Things You Probably Didn’t Know About Trains


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Aug 29, 2023

Things You Probably Didn’t Know About Trains

By Kerry Elson Many trains have coach cars, a quiet car, a dining car, and a

By Kerry Elson

Many trains have coach cars, a quiet car, a dining car, and a business-class car. What you may not know is that you can turn any car into a craft car by setting up your glue gun, polymer clay, beads, pipe cleaners, and glitter on the tray table in front of you.

At the start of your trip, a conductor will walk down the aisle, punch or scan your ticket, and maybe linger at your seat for a moment. That's because they’re excited about the sparkly bunny shelter that's coming together so well on your tray table.

Trains can have beautiful names, like the Coast Starlight and the Heartland Flyer. But, when I’m sad on the train, even if it has one of those pretty names, I feel like I’m riding the Cloudy Day Coach, the Grumpity Grump Basement Moisture, or the Taking a Puff of My Albuterol and Having a Seat Limited.

On a train, you can do all kinds of activities. If you don't want to do arts and crafts, maybe crack open a book. Then you can try to connect to Wi-Fi on your laptop, feel mystified because your laptop seems connected but somehow no Web site will load, read another page of your book, try connecting to Wi-Fi again, give up, and then read another page while thinking about the Wi-Fi.

The Wi-Fi on Amtrak trains usually doesn't work because Amtrak wants you to enjoy the moment, look out the window, and focus on sanding the floor of your bunny shelter.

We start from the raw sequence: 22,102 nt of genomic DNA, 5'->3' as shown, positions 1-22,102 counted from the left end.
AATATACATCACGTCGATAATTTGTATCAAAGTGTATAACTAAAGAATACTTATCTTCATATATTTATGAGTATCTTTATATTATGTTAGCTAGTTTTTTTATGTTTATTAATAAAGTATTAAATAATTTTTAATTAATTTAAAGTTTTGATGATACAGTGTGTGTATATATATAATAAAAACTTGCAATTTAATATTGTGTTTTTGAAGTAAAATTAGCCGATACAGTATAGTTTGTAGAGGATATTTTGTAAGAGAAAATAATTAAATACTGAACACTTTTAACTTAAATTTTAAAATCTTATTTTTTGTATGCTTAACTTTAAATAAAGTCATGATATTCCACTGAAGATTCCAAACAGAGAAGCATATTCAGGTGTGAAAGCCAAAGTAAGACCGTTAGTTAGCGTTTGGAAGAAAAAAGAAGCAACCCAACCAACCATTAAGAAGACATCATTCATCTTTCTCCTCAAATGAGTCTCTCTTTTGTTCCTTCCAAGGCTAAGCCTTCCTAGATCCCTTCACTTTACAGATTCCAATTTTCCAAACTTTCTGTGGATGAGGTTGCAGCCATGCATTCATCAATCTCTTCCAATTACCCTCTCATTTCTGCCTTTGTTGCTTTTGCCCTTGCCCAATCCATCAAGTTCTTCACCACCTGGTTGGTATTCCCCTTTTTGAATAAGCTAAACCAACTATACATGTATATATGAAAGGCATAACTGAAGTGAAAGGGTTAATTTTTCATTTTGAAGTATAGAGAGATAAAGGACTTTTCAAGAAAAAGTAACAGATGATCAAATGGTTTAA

There's a train from New York to Los Angeles—that's a journey of nearly twenty-five hundred miles. Sometimes I have thought about how it would feel to sleep on the train, and take my meals in the café car, at a table with other passengers who also feel uncomfortable in airports. I wonder what kind of food the train would have, and whether I could keep a tub of smooth peanut butter in my sleeping compartment if the train doesn't have what I like, which is peanut butter.

President Biden loves trains. So does my dad. We need to get these guys together sometime for a ride!

The train was invented in England in 1804, and the first train's average speed was ten miles per hour. These days, trains go much faster. In the United States, most trains go at a chug-along speed, but we do have a high-speed train, the Acela, which runs from Washington, D.C., to New York City to Boston. I haven't been on it because I worry that the train's extreme velocity would cause any crafts I was constructing with glue, bric-a-brac, and clay to collapse on the tray table, and then spill onto the floor, making a big mess.

You can buy train tickets in advance. About ten minutes before your train leaves, a screen at the station will show you your departure gate. Scurry over there to stand in line so you can secure a seat that you like. Many people will be waiting at the gate already because they got the secret message.

If you’re running late for a train, that's O.K.—many railway operators allow passengers to run alongside the train in a pinafore, toss their leather suitcase aboard, and then hurl themselves into the last car while the conductor watches with disdain.

Both the window seat and the aisle seat have benefits. Me? I could take a seat in either position. At the window, I have access to the outlet, so I can plug in my glue gun. On the other hand, if I’m on the aisle, it's easier to reach the bathroom, where I can wash glue off my hands and add water to my papier-mâché. Then again, if I bring my water bottle and bowls, I can do those tasks from the window seat. So, if I had to choose, I’d say I prefer the window. What about you? Do you like the window seat better, or the aisle?

You can make great friends while on trains. I will admit, sometimes I don't make friends on them, but that's life. When it's time to get up and say goodbye, I typically give whatever I have crafted to the person sitting next to me as a kind gesture, and because I already have so many of these things at home.

Now I have imparted all of my knowledge about trains. Thank you for reading. Maybe, one day, my dad, President Biden, or I will see you on board. ♦